News this week that Buddy Guy had been Grammy nominated for best contemporary blues album had me revisiting the scalding blisses of Living Proof.
I loved it from the first solo, this sharp outburst of gnarled sexuality on 74 Years Young": There ain't nothing I haven't done," Guy yowls, giving the finger to old age. I've been a dog; I've been a tom cat. I chased some tails and I left some tracks."
That's typical of Guy's examination of his storied past here: leather-tough, unsentimental and bearing a strong resemblance to the gauntlet-tossing braggadocio Muddy Waters, Guy's former boss. But this pioneerstill underappreciated, despite the Grammy nod and the Rock and Roll Hall of Fame inductiontakes it a step further with his signature melding of blues and heavy-rock guitar.
You know, a doctor came to my home, said you're gonna die all alone," Guy sings on the delicious, Texas-rocking title track. Well, I'm still hereand that doctor's dead and gone!"
Living Proofagain produced and co-written with Tom Hambridge, who previously worked with Guy on 2008's only so-so Skin Deepis easily the Lettsworth, La., native's most consistent recording in years, and one that most resembles the liquid-fire aggression of his live performances.
Buddy Guy is not disappearing quietly into any good night. In fact, if ever goes down, it'll be swinging.
Take Thank Me Someday," this brash retelling of his hardscrabble beginnings. As a young musician with dreams of escapeand a very noisy, homemade two-string guitarhe remembers being asked to quiet down. Guy replies: Shut up! Y'all are going to thank me one day," then descends into an incendiary instrumental passageexclaiming, I'm going to make sure you hear me!"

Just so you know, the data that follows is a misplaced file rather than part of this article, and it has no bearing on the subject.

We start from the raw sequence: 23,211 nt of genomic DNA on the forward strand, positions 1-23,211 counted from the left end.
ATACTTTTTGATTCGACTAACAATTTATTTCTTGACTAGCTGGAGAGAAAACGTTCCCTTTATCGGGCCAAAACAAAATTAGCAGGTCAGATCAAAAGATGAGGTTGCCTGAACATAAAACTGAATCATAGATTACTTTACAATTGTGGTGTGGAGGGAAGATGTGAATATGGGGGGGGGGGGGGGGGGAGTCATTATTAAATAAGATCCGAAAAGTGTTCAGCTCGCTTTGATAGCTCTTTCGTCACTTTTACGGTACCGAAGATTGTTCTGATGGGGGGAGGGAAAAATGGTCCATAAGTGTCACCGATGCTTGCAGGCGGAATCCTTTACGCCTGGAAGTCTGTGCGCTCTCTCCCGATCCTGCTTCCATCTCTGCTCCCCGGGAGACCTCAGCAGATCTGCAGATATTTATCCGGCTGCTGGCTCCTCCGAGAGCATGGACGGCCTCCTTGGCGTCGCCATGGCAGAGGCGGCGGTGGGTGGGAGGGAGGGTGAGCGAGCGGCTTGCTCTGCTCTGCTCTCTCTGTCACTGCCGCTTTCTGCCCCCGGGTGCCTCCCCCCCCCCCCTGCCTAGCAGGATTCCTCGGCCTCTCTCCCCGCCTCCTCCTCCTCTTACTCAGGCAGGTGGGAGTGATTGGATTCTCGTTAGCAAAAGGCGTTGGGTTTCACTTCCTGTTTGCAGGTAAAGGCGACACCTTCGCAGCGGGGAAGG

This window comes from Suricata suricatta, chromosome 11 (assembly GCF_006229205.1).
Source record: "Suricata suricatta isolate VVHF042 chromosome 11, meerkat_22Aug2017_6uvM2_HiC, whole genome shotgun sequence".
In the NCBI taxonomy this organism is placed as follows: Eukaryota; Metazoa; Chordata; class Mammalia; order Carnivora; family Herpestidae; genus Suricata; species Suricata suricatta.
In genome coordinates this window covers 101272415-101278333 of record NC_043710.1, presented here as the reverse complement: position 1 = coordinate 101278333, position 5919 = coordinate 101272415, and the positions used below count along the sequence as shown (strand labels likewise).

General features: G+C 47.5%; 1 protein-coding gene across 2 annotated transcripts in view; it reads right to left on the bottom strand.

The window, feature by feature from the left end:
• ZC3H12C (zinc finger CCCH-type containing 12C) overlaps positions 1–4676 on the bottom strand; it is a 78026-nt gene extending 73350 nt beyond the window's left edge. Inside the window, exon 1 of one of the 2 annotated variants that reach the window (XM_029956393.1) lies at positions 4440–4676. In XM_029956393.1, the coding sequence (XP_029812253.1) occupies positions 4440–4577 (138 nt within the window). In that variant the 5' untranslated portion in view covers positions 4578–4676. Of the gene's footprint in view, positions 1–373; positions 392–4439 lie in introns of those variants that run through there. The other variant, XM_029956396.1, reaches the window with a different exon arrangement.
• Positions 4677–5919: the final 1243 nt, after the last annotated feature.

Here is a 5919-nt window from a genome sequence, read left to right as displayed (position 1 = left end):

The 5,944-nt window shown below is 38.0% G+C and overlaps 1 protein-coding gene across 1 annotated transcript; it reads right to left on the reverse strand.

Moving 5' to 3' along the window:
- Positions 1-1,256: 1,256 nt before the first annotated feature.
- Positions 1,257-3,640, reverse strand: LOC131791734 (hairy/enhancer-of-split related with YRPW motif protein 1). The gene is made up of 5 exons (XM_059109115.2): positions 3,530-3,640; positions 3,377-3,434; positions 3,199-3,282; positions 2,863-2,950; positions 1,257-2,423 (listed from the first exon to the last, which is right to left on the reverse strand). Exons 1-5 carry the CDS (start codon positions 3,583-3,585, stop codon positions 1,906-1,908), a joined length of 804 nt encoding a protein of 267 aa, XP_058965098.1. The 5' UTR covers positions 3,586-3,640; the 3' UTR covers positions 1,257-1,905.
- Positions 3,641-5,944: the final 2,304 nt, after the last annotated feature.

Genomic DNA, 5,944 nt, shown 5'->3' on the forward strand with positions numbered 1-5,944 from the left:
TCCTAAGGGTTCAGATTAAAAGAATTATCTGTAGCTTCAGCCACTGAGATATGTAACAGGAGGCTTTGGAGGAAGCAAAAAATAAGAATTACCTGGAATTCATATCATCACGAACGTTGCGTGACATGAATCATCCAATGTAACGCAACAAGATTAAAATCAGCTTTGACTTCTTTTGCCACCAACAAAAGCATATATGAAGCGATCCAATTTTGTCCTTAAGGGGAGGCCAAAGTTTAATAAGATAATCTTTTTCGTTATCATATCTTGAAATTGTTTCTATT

On the Road," which gets an able assist from the Memphis Horns, finds Guy similarly undiminished by timesqueezing out repetitive, ozone-producing riffs that recall guitar-god successor Stevie Ray Vaughan. Key Don't Fit" is a muscular update of Somebody Done Changed the Lock on My Door," popularized by Louis Jordan.
Elsewhere, Guy tells off a complaining partner with Let The Door Knob Hit Ya," and boldly uncovers the lies of a cheating lover in Guess What." Skanky," the closing instrumental, is perfectly titled.
But Living Proof isn't all cocksure bravado. Guy displays a hard-eyed introspection on tracks like Everybody's Got to Go," inspired by the 2008 passing of his brother Phil, also a blues guitarist.
Then there's the sweet meloncholy of Stay Around a Little Longer," featuring old friend B.B. King on vocals and guitar.
Neither can avoid the stark reality of what's been lost during their lengthy journey down life'sand music'sroad: We've come a long way," Guy finally surmises, but we are long ways from being done." Guy is in the right channel, while King answers in the leftand the camaraderie is palpable.
Carlos Santana also appears on the pleasant, Latin-tinged Where the Blues Begins," but thankfully Guy doesn't further indulge his increasingly tiresome habit of overguesting.
The song Living Proof," which adds a swaying, whiskey-soaked chorus of back-pew singers including Bekka Bramlett, also digs deeper into this world's hard truths: Life ain't easy; it's a long, hard test," Guy says. You're going to make mistakes; just do your best. With the Lord's mercy, you'll make it though. Hell, I'm living proof."
This album underscores both that legacy, andafter nearly a decade of coasting in the studiohis ongoing ability to surprise and delight. Buddy Guy may not win the Grammy, but he's certainly regained my attention.
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